Posts Tagged ‘
real talk ’
Monday, February 25th, 2013
The other night I asked Harper, “What can baby Finley do?” She precociously replied, “She can take a pooh!” Nailed it.
If naming the short list of Finley’s achievements is paramount to adjusting to being a big sister, Harper is doing fine. Juuuust fine.
Lesbehonest, the first few
weeks months after having a baby are all about low expectations. I know this blog is called Great Expectations, but to survive the postpartum mayhem of emotions, change, and sometimes downright chaos, I’m remembering that I have to be kind to myself and someday I’ll be like Stella, and get my mothering groove back. For now, we’re just trying to take it slow as we adjust to our new life.
Even though I’ve only been a “mother of two” for a little over two weeks, I thought I’d share a little of how me, my favorite 2T, and our teeny tiny are adjusting to life.
Let’s get down to the nitty gritty first: breastfeeding round two.
Finley knew her way around a boob from the minute she was born. Hallelujah. Unfortunately for my girls, the engorged C-cup wonders, she took lessons from a piranha on the art of suckling.
Knowing in advance that breastfeeding hurts worse than the humiliation of the 80s bangs I rocked until the year 2000, I have not been detoured. It’s hard out here for the mother of a baby piranha though.
In the spirit of full disclosure, the info you don’t want to know but need to know, my lovely lady lumps cracked so bad my white bras turned crimson and my teeny tiny was gulping pink milk. If she grows up to be a vampire, I’ll only have myself to blame.
Crisis averted though, thanks to my savior, the nipple shield, and even though I’m still curling my toes a bit at the initial latch, breastfeeding is going well. Rest assured that the only pink milk my littlest girlfriend will get in the future is strawberry. I overshare this info as encouragement. Breastfeeding is rough at times but doable.
In fact, until I started nursing again I didn’t realize how much I missed it. I missed tiny, wrinkled hands grabbing at my shirt, pulling me closer, asserting to the milk, “Get in my belly!”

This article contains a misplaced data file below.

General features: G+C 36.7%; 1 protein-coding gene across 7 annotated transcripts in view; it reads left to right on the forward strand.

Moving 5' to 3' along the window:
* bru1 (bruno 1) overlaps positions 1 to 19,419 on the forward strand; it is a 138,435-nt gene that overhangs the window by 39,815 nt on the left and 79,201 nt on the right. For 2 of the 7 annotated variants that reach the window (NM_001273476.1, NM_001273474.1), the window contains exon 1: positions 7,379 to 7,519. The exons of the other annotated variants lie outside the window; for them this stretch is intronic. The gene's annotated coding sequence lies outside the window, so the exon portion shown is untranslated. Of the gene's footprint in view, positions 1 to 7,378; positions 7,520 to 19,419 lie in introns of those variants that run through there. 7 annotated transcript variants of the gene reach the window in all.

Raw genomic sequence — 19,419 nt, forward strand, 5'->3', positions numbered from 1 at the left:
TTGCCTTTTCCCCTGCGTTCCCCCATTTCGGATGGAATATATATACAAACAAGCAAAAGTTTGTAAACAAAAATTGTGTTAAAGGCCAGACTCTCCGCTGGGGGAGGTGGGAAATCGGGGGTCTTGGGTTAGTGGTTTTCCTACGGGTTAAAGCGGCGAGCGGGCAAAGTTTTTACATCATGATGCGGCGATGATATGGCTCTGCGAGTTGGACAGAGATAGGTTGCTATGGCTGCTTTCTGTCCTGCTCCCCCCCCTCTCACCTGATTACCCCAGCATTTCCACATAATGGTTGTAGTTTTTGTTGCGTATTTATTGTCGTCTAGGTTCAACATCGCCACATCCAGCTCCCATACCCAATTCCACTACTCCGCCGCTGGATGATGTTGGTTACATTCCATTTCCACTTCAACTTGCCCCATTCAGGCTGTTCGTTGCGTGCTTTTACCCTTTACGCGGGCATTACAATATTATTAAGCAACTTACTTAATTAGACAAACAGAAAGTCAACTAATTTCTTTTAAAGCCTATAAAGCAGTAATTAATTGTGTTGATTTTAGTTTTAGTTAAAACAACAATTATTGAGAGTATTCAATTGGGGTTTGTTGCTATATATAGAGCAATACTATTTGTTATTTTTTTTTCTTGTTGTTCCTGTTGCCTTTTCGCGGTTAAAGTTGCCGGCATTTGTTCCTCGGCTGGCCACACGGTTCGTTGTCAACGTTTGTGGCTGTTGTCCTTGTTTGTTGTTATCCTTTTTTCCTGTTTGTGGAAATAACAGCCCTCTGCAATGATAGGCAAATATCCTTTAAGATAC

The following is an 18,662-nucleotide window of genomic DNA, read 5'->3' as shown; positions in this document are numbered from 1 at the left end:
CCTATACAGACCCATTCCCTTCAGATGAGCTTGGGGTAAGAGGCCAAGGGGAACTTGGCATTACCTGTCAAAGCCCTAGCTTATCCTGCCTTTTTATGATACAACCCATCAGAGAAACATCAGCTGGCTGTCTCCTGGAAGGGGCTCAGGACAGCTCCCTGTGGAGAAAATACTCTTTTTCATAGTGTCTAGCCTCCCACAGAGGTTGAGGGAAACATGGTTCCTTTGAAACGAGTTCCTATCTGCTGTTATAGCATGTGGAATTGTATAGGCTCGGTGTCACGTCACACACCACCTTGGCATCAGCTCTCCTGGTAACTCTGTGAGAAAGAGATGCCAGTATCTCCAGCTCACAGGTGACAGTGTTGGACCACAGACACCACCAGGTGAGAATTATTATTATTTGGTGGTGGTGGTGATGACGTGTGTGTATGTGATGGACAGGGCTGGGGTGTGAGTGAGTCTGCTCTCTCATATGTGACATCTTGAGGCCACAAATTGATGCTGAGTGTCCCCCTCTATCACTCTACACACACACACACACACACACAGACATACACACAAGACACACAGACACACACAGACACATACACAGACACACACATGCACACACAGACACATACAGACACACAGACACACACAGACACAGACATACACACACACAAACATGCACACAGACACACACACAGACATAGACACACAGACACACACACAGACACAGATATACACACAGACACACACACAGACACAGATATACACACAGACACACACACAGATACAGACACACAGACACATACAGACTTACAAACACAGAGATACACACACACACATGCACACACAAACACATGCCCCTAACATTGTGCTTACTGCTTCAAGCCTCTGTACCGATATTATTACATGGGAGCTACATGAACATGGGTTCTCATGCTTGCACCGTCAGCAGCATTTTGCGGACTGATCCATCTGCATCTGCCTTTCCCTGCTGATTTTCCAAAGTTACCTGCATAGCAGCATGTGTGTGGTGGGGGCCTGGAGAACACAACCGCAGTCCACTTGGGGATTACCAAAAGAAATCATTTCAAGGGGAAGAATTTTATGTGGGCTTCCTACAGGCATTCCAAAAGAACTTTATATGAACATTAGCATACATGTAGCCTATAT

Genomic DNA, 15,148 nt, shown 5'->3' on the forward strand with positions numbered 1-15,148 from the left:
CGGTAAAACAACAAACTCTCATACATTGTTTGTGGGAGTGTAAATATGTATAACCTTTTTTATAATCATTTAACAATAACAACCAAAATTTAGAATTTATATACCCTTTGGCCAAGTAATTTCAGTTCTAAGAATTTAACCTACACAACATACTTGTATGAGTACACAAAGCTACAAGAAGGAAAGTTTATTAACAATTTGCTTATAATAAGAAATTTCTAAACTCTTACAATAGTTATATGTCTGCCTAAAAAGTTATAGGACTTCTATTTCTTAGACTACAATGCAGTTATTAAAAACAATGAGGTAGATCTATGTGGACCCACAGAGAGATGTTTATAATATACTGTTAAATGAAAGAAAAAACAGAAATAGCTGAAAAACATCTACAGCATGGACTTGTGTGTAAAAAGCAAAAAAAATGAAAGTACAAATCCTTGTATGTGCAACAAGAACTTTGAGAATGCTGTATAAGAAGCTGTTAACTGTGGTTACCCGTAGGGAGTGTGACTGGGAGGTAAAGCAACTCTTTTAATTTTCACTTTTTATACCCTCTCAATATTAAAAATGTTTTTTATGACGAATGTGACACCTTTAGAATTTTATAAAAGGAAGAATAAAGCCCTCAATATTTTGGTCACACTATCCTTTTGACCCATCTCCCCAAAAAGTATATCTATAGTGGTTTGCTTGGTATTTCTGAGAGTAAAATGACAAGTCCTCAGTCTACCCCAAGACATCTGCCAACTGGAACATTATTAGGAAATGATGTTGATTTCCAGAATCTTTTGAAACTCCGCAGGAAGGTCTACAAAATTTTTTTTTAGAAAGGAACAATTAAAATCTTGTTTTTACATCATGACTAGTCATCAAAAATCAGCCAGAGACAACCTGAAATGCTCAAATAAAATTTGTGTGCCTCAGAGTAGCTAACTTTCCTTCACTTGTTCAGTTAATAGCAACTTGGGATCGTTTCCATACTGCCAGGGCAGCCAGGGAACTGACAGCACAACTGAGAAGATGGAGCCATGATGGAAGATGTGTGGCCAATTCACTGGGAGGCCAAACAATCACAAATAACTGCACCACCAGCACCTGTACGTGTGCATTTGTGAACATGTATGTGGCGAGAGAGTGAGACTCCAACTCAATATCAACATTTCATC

Newborns are ravenous, grunty little things, who carry an intoxicating smell of spit up and showcase adorably gassy smiles. Sigh. I love me a newborn. Especially my little piranha.
Nitty gritty overshare numero dos I’m happy to report is not as graphic: the aftermath.
There was less of an explosion in the ol’ baby parts and recovery has been much less difficult. I’ve already said goodbye to my love, the donut, (but not stool softeners, we’re bros for life).
I took a friend’s suggestion to rock an ice pack from dawn until dusk and I believe it’s made all the difference. Sure this road less traveled by requires I wear an adult diaper and the hospital’s version of an ice pack, a newborn diaper packed with ice at all times. With two diapers strapped to my chonies, success is mine. Although you can hear the sound of my diapers coming from down the hall, I have the last “my stitches don’t even hurt when I laugh” laugh.
Thank you friend for the advice and you’re welcome for the tip to the two people still reading this overly informative post.
Now onto the real star and the person I get the most questions about: Harper.
Harper is adjusting well. She’s interested in the baby when she wants to be and the rest of the time just goes about her toddler business. She has realized mom’s hands are a little more full with the new babe so that means her toddler business now includes running around naked and untamed as much as possible. Her mantra, everything is better nudie.
Honestly, the girl sure is sweet to her sister. Sure, she’s going through a little “all the attention all the time” detox, but she doesn’t have a mean bone in her body. Instead, she calls Finley “my baby.”
Finley was crying the other night when I asked Harps to come to dinner. She replied, “I can’t. My baby needs me.” Shoot girl, you sure know how to make your post-birth hormonal mama cry even more. What can I get your sweet little heart? Cookies? Ice cream?
The first night Finley was home Harper woke up and immediately asked, “Where’s my baby?”
Even though I’d like a little credit for birthing this baby, I’ll take her protectiveness and baby hoarding over resentment any day.
She chatters to her in the car, which again, cues the tears, and is really not safe for driving. Whoops. How am I supposed to hold it together though when Harper is telling her sister, “It’s okay my baby, we’ll be there soon. Don’t cry.” You would cry too if it happened to you.
I welcome the tears for the sweet, thoughtful, birthday suit rocking big sister Harper is becoming.
Finally, I wanted to share a little about how I’m managing my newly divided attention.
Right now, two feels overwhelming at times, but each day we’re trying.
The moment I dreaded the most, when my girls needed me at the exact same time, happened. It’s actually happened several times. Occasionally, this moment of not knowing what to do and who to help first has left us all crying. It breaks my heart not being able to have enough hands for both of them. Sure, I’ve mastered the art of the one-hand, nurse while eating, cooking, cleaning, dance partying, and mail grabbing but sometimes, that’s not enough.